Climate change has dominated headlines for years now, but are people really worried about it? More importantly, have they been impacted by it, and if so, how much has it affected their quality of life? And do community planners, building owners and homeowners understand the impact the climate could have on their properties?
These are questions not many have asked—until recently, that is. A new report from the Gensler Research Institute outlines a framework for how communities and cities can be strategically designed to minimize the negative impacts of global climate change and protect their properties from severe weather events. And the timing couldn’t be better, because climate change is no longer a concern for the future: it’s a present-day reality.
Survey Says … We’re Not Ready
According to the U.S. Climate Action Survey 2022, U.S. adults indicate that they are currently being negatively impacted by changing weather patterns. Of the 2,756 respondents surveyed, 87% report to have been personally impacted by extreme weather events since 2019; however, only 18% believe their communities are built to withstand climate change.
The survey also found that 62% of U.S. homeowners say they have already experienced disruptions to their daily lives as a result. Of those who have been impacted by extreme weather, 82% are open to making changes with their homes, with cost being the biggest barrier to making changes.
“The communities we live in need to have a plan for the future of the economy and effectively avoiding life interruption and business interruption,” said Rives Taylor, global design resilience co-leader and principal at Gensler. He noted that among the high-level findings of the report was a general fear among the population that people’s businesses and way of life will be disrupted and that the lack of preparedness within their communities translates into uncertainty.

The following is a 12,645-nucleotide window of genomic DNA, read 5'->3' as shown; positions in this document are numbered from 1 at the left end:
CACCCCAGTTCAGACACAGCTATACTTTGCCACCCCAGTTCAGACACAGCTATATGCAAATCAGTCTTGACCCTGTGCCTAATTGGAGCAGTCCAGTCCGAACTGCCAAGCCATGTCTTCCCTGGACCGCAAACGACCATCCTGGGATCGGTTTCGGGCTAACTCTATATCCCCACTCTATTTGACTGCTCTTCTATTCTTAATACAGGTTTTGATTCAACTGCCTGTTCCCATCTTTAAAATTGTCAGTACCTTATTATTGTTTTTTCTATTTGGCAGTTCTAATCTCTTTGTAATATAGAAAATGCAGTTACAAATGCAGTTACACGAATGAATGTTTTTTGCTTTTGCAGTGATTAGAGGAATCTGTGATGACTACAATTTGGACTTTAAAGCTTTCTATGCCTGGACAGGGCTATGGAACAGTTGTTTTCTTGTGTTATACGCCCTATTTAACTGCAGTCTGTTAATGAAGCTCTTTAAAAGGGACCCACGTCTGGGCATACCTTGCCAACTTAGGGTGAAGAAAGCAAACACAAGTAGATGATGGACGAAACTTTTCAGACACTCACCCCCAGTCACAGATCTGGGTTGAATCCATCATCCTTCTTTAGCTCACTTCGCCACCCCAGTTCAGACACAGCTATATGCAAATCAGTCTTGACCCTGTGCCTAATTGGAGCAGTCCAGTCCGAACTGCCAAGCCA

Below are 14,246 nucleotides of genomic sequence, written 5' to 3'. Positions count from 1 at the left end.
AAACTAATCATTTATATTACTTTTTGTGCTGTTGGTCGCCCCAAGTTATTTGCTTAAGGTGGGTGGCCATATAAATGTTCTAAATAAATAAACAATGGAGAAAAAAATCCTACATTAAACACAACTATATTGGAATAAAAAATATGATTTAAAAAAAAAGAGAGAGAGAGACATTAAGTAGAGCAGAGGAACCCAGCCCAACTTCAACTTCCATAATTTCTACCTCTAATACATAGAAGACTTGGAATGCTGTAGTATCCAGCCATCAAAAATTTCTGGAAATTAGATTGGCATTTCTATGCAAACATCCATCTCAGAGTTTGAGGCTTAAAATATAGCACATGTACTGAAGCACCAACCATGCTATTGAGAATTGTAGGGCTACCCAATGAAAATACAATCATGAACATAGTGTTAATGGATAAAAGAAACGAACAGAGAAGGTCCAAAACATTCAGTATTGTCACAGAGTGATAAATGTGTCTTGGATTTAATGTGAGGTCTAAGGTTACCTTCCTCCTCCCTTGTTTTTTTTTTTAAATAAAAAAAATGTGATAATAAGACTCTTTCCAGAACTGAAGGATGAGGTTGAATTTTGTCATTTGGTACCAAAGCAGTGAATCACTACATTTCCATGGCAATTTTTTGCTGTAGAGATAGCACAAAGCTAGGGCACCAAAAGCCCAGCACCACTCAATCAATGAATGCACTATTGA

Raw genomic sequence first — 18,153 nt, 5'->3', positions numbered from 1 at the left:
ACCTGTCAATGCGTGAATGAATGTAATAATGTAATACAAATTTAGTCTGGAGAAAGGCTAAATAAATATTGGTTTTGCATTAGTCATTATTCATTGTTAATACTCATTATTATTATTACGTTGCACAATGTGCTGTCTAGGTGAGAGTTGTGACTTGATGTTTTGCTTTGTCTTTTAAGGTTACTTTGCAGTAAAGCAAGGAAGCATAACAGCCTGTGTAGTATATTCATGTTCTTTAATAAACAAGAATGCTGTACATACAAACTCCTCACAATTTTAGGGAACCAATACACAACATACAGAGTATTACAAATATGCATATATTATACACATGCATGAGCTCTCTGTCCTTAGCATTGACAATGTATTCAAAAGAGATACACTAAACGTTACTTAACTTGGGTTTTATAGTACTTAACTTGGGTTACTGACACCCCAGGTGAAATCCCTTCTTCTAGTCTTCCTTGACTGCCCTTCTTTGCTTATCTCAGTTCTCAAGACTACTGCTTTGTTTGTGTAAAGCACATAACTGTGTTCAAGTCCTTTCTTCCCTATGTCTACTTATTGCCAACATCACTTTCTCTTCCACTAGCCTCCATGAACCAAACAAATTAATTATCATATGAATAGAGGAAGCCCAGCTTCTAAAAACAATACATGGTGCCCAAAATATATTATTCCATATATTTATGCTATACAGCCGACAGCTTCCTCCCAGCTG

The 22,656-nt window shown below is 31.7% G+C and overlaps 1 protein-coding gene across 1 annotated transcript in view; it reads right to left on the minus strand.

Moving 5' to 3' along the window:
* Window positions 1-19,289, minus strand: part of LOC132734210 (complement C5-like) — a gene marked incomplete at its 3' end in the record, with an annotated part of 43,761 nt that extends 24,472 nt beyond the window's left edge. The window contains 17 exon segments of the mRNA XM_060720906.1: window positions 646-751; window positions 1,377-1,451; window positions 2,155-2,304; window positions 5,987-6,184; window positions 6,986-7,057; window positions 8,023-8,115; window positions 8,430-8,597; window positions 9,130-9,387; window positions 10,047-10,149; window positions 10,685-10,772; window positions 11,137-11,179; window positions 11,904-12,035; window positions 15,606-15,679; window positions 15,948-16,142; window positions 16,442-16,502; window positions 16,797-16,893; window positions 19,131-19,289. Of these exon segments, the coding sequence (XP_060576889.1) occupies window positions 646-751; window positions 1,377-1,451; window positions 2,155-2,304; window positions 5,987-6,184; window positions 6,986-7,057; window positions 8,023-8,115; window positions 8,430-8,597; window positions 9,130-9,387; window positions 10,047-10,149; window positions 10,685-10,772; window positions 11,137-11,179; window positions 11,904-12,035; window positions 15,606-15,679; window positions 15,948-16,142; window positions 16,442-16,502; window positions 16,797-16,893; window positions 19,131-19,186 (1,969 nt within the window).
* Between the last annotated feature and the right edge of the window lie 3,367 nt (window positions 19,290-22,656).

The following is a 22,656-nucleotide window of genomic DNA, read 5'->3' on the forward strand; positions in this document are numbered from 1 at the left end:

The findings of the report serve as a warning to community builders and public officials concerned with the economic development of their communities. By highlighting the importance of climate change and the public sentiment around taking preparedness action, the report has implications for those making investments to attract residents, workers and employers to their communities. The perception of community viability and transparency about how the built environment is responding could signal a future trend of people actively seeking out communities that are intentionally built to be resilient.
Design for Quick Recovery
There’s a mindset in relation to the disaster resilience of buildings that Taylor calls the “Game of Thrones” mentality, where architects and engineers essentially build a fortress that can withstand virtually any catastrophic event. While a castle may be sturdy, “it’s a terrible place to live,” he said.
Instead, Taylor suggests we plan buildings and communities that are livable and attractive, “and at the same time you design it in a way that it doesn’t adversely impact the climate in the long term through smart renewable energy approaches, less electricity use needed, smart materials, the whole embodied carbon of materials, et cetera.” Whether it’s a new building or repositioning an existing one, he says while it’s important they should be able to withstand shock, it’s equally important that they can recover quickly from it.